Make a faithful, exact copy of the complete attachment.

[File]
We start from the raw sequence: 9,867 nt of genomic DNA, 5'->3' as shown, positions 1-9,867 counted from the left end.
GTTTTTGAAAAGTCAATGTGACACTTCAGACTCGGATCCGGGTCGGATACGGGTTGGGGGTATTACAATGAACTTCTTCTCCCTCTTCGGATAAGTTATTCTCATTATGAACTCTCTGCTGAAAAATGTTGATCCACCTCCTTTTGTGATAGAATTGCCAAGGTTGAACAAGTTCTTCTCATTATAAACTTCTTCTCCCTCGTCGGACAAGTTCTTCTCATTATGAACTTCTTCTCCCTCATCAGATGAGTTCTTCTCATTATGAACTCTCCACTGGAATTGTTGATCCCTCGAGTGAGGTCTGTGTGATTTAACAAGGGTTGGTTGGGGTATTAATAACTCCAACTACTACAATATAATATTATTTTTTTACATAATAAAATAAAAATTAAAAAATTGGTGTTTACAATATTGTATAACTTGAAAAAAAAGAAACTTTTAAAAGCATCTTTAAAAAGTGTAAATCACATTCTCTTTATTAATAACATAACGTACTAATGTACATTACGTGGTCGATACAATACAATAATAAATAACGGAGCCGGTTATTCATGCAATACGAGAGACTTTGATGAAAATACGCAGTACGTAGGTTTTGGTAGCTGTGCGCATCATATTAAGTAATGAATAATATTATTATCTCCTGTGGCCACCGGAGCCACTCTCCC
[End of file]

We start from the raw sequence: 9,867 nt of genomic DNA, 5'->3' as shown, positions 1-9,867 counted from the left end.
GTTTTTGAAAAGTCAATGTGACACTTCAGACTCGGATCCGGGTCGGATACGGGTTGGGGGTATTACAATGAACTTCTTCTCCCTCTTCGGATAAGTTATTCTCATTATGAACTCTCTGCTGAAAAATGTTGATCCACCTCCTTTTGTGATAGAATTGCCAAGGTTGAACAAGTTCTTCTCATTATAAACTTCTTCTCCCTCGTCGGACAAGTTCTTCTCATTATGAACTTCTTCTCCCTCATCAGATGAGTTCTTCTCATTATGAACTCTCCACTGGAATTGTTGATCCCTCGAGTGAGGTCTGTGTGATTTAACAAGGGTTGGTTGGGGTATTAATAACTCCAACTACTACAATATAATATTATTTTTTTACATAATAAAATAAAAATTAAAAAATTGGTGTTTACAATATTGTATAACTTGAAAAAAAAGAAACTTTTAAAAGCATCTTTAAAAAGTGTAAATCACATTCTCTTTATTAATAACATAACGTACTAATGTACATTACGTGGTCGATACAATACAATAATAAATAACGGAGCCGGTTATTCATGCAATACGAGAGACTTTGATGAAAATACGCAGTACGTAGGTTTTGGTAGCTGTGCGCATCATATTAAGTAATGAATAATATTATTATCTCCTGTGGCCACCGGAGCCACTCTCCC